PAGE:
4. Successfully procrastinating (for decades) in getting their potential "Battlestar Galactica 1978" Science Fiction theatrical franchise off the ground.

I guess Universal Studios doesn't like to play with the other kids on the block. Loss of competitive profits be damned.

Should We Issue An "Amber Alert" For Both Bryan Singer And John Orloff?


The two of them seem to be "missing in action" when it comes to working on the "Battlestar Galactica" movie announced on October 17th, 2011.

I'm sure we'll hear from the two of them again when Universal Studios feels sufficient time has passed in the general public's fading memory of the October 17th, 2011 announcement.

Maybe in two years which coincidentally, will be about the time Universal Studios and Bryan Singer "re-announce" a new "Battlestar Galactica" movie coming to your local multiplex soon (2016!!)

Saturday, March 3, 2012

Walt Disney Pictures Successfully Launches a New Science Fiction Theatrical Franchise

And gee, Walt Disney Pictures successfully did it without...

1. Attacking the John Carter fanbase on Internet bulletin boards as Universal Studios did to "Battlestar Galactica" fans in the 2000s.

2. Endlessly procrastinating for decades on end with one movie announcement after another never leading anywhere as Universal Studios continues to do with "Battlestar Galactica" and Bryan Singer in tow.

3. Making some counterfeit John Carter production to deliberately piss off the John Carter fanbase as Universal Studios has done to "Battlestar Galactica" and its fanbase.

Why can't the idiots who manage and run Universal Studios be more like...

1. The people who manage and run Walt Disney Pictures (John Carter?)

2. The people who manage and run Paramount Pictures (Star Trek?)

3. The people who manage and run United Artists (James Bond?)

The world will never know (Tootsie Roll Pop goes "Crunch")

Friday, March 2, 2012

The Sound of Crickets "Chirping" is NBC-Universal Still Lacking a Profitable "Battlestar Galactica" Franchise

What have we learned from casually observing Universal Studios handling of the "Battlestar Galactica" property for the past few decades?

1. That a corporation cannot have a profitable Science Fiction media franchise if they simultaneously hate the property with every fiber of their corporate being (Universal Studios hates "Battlestar Galactica"), and try to do something with it at the same time.

2. That the most irrational and pig-headed foundation Universal Studios could have tried to lay for "Battlestar Galactica" in attempting to build a future for the property was financing Ronald D. Moore's garbage, which was a simultaneous "slap" in the face towards the "1978 Battlestar Galactica" series and an entity not really being "Battlestar Galactica" at all.

3. That repeatedly assigning the same individuals to the property who have no combined talents whatsoever (Ronald D. Moore, David Eick, Bryan Singer) will repeatedly yield zero dividends for the property.

What is the prognosis for the badly ailing "Battlestar Galactica" property due to Universal Studios repeated idiocy?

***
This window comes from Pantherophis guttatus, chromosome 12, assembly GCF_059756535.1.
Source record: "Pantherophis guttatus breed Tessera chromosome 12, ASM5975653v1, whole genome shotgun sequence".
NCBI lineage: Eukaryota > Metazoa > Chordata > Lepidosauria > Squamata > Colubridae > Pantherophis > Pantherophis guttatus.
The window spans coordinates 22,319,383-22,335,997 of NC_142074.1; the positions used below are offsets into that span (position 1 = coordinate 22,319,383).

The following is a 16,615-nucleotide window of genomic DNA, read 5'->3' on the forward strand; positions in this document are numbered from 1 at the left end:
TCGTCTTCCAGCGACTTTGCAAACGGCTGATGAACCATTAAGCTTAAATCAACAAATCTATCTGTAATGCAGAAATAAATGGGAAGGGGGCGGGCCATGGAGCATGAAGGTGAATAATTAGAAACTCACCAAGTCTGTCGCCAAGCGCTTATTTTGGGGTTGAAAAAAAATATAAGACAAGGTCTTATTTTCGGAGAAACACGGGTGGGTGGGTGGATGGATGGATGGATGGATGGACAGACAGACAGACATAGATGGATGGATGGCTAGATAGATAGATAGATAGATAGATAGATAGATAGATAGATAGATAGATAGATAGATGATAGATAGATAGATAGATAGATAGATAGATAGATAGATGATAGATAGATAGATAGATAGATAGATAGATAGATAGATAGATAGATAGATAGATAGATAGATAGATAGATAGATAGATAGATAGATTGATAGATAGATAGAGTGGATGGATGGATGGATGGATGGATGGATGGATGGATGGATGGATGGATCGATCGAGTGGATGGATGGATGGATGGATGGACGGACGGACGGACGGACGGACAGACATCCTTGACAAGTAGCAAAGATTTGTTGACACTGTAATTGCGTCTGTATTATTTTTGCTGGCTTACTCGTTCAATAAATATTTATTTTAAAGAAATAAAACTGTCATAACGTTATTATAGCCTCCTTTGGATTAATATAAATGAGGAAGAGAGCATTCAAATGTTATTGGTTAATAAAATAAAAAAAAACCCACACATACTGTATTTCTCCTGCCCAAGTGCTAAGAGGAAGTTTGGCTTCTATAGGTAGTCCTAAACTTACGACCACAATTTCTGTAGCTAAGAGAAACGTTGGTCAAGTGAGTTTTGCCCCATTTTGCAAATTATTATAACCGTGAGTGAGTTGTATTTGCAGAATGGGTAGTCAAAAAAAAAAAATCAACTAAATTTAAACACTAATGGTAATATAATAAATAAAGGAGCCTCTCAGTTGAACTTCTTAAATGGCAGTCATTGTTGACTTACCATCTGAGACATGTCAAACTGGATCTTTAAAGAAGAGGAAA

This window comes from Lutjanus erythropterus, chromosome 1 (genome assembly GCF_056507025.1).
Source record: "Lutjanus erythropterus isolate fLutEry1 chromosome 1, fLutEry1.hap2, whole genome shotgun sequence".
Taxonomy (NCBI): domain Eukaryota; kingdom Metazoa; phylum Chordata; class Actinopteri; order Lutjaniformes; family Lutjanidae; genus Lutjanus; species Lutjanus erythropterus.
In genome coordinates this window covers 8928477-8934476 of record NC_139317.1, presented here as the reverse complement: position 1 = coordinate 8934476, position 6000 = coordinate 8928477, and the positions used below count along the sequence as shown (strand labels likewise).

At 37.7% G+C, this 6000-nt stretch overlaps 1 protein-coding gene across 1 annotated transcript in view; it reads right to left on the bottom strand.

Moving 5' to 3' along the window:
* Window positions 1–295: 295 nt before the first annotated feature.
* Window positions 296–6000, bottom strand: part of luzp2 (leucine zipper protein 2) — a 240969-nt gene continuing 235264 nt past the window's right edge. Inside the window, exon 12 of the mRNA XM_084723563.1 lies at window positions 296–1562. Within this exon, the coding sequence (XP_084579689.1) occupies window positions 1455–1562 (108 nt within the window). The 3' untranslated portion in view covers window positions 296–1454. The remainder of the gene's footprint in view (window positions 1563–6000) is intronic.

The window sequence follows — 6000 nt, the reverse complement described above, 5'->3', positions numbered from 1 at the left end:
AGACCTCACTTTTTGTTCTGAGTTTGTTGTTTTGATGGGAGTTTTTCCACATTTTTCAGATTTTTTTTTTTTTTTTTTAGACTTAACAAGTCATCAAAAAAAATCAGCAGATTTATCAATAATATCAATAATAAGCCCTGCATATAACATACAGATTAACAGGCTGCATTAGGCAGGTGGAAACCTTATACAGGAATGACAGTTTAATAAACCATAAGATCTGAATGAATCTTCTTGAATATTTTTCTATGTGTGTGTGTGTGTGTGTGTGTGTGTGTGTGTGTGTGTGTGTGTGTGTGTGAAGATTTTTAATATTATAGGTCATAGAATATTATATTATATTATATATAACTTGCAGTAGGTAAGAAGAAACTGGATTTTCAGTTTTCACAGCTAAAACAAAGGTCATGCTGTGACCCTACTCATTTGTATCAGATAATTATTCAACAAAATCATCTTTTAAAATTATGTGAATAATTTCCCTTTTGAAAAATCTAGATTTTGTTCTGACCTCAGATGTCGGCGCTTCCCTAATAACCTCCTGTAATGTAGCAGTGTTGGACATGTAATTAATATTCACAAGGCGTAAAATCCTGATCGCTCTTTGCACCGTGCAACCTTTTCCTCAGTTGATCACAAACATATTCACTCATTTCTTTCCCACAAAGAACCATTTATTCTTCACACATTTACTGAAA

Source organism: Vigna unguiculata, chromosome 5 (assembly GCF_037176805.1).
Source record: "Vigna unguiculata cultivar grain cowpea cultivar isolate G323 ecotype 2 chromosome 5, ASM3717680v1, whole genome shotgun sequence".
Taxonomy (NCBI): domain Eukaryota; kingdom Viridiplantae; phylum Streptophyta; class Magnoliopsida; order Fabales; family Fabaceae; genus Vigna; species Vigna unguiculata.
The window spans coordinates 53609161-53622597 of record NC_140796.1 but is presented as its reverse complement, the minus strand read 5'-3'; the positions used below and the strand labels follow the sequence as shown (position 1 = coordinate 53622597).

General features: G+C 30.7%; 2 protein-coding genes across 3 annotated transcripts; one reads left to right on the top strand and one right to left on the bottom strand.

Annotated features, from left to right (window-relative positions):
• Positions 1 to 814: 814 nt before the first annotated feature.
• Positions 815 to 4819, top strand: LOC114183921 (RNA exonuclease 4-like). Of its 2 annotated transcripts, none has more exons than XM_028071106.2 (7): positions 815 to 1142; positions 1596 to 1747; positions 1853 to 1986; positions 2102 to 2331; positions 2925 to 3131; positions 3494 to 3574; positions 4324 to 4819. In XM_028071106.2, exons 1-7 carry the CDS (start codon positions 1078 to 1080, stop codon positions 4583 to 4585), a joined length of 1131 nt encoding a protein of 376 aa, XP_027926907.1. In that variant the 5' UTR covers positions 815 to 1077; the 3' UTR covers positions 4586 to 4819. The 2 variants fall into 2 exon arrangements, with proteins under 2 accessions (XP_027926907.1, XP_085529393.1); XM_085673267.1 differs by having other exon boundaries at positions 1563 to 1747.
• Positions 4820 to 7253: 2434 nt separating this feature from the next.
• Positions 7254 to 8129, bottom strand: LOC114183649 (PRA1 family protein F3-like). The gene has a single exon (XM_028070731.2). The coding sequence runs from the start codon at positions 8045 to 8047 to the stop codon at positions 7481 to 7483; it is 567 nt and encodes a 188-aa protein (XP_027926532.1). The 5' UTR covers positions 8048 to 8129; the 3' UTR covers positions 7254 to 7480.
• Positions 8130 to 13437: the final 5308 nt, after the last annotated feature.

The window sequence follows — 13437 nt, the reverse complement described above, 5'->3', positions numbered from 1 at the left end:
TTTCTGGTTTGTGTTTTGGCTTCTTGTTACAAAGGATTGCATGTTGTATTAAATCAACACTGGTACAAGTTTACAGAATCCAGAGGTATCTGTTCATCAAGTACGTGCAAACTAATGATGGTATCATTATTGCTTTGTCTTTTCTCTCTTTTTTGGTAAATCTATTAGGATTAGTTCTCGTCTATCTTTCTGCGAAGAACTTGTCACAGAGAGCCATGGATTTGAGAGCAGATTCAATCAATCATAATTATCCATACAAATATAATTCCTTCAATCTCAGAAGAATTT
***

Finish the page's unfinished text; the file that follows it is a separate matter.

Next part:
Extremely promising, as long as the poor thing is sold to someone else.

Thursday, March 1, 2012

How Long Does it Take to Write a Screenplay?

It was announced in October 2011 (October 22nd, 2011 specifically) that John Orloff (pictured above) had been supposedly hired by Universal Studios to write the supposed screenplay for Bryan Singer's supposed "Battlestar Galactica" movie supposedly to be released in theaters in 2013.

The general consensus in Hollywood is that it takes about three months to write a screenplay. So, Mr. Orloff should have finished in late January 2012. So, regardless of whether or not Univesal Studios intends to give periodic updates to the media as to the progress of this supposed project (which of course they aren't and won't), this supposed "Battlestar Galactica" movie should be moving into physical pre-production by now. Even as I am writing this, Bryan Singer and any other "above the line personnel" initially hired for this supposed project (co-producers, etc.) should be discussing (visual concepts, set construction on soundstages, costume designs) based upon Mr. Orloff's supposedly finished screenplay....right now.

If this supposed movie is to be released in 2013, it should be chugging along right now full steam ahead with "above the line personnel" already hired (co-producers)...already assisting Bryan Singer in early decision making during the pre-production process.

It takes very little effort to debunk any supposed "Battlestar Galactica" movie announced by Universal Studios and Bryan Singer. All you have to do is walk it through the normal production time it takes to make any movie. As of right now...March 1, 2012...

1. John Orloff should have long since finished his screenplay.

2. This movie should be in active...physical pre-production...right now.

Of course, given the past work history of Universal Studios and Bryan Singer in partnership together, (and the lack of progress always being the result), we can safely conclude that this supposed movie isn't anywhere near the progress level discussed above.